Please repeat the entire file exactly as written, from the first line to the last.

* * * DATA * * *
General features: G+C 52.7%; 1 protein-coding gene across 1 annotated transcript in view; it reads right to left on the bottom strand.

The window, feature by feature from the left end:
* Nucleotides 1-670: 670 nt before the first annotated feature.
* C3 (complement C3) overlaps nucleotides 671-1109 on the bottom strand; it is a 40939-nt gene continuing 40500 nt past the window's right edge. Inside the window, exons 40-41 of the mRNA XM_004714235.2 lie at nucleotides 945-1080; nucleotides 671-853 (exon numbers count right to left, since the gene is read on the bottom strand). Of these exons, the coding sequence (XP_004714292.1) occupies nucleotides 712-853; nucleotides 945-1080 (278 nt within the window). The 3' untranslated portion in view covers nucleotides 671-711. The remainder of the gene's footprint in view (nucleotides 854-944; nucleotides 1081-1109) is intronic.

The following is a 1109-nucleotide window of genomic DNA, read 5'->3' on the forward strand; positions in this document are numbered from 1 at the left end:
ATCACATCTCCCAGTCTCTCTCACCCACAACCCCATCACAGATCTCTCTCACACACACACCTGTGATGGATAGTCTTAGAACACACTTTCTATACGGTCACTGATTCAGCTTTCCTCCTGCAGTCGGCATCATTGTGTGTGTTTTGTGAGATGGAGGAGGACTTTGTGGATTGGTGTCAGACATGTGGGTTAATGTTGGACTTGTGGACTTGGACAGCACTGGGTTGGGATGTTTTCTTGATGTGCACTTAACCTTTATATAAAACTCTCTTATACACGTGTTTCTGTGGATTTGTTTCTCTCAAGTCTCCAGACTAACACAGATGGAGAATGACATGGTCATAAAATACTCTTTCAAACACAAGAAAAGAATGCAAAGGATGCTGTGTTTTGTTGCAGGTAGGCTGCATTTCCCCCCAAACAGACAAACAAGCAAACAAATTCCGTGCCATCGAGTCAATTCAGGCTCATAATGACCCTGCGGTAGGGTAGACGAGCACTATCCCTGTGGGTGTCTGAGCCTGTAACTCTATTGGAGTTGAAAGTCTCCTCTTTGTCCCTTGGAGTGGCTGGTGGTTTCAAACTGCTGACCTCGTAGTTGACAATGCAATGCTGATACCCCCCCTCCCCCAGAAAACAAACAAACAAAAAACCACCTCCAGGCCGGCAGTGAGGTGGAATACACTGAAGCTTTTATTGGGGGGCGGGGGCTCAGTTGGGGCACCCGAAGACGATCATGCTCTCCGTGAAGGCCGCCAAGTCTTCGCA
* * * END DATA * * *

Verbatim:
General features: G+C 52.7%; 1 protein-coding gene across 1 annotated transcript in view; it reads right to left on the bottom strand.

The window, feature by feature from the left end:
* Nucleotides 1-670: 670 nt before the first annotated feature.
* C3 (complement C3) overlaps nucleotides 671-1109 on the bottom strand; it is a 40939-nt gene continuing 40500 nt past the window's right edge. Inside the window, exons 40-41 of the mRNA XM_004714235.2 lie at nucleotides 945-1080; nucleotides 671-853 (exon numbers count right to left, since the gene is read on the bottom strand). Of these exons, the coding sequence (XP_004714292.1) occupies nucleotides 712-853; nucleotides 945-1080 (278 nt within the window). The 3' untranslated portion in view covers nucleotides 671-711. The remainder of the gene's footprint in view (nucleotides 854-944; nucleotides 1081-1109) is intronic.

The following is a 1109-nucleotide window of genomic DNA, read 5'->3' on the forward strand; positions in this document are numbered from 1 at the left end:
ATCACATCTCCCAGTCTCTCTCACCCACAACCCCATCACAGATCTCTCTCACACACACACCTGTGATGGATAGTCTTAGAACACACTTTCTATACGGTCACTGATTCAGCTTTCCTCCTGCAGTCGGCATCATTGTGTGTGTTTTGTGAGATGGAGGAGGACTTTGTGGATTGGTGTCAGACATGTGGGTTAATGTTGGACTTGTGGACTTGGACAGCACTGGGTTGGGATGTTTTCTTGATGTGCACTTAACCTTTATATAAAACTCTCTTATACACGTGTTTCTGTGGATTTGTTTCTCTCAAGTCTCCAGACTAACACAGATGGAGAATGACATGGTCATAAAATACTCTTTCAAACACAAGAAAAGAATGCAAAGGATGCTGTGTTTTGTTGCAGGTAGGCTGCATTTCCCCCCAAACAGACAAACAAGCAAACAAATTCCGTGCCATCGAGTCAATTCAGGCTCATAATGACCCTGCGGTAGGGTAGACGAGCACTATCCCTGTGGGTGTCTGAGCCTGTAACTCTATTGGAGTTGAAAGTCTCCTCTTTGTCCCTTGGAGTGGCTGGTGGTTTCAAACTGCTGACCTCGTAGTTGACAATGCAATGCTGATACCCCCCCTCCCCCAGAAAACAAACAAACAAAAAACCACCTCCAGGCCGGCAGTGAGGTGGAATACACTGAAGCTTTTATTGGGGGGCGGGGGCTCAGTTGGGGCACCCGAAGACGATCATGCTCTCCGTGAAGGCCGCCAAGTCTTCGCA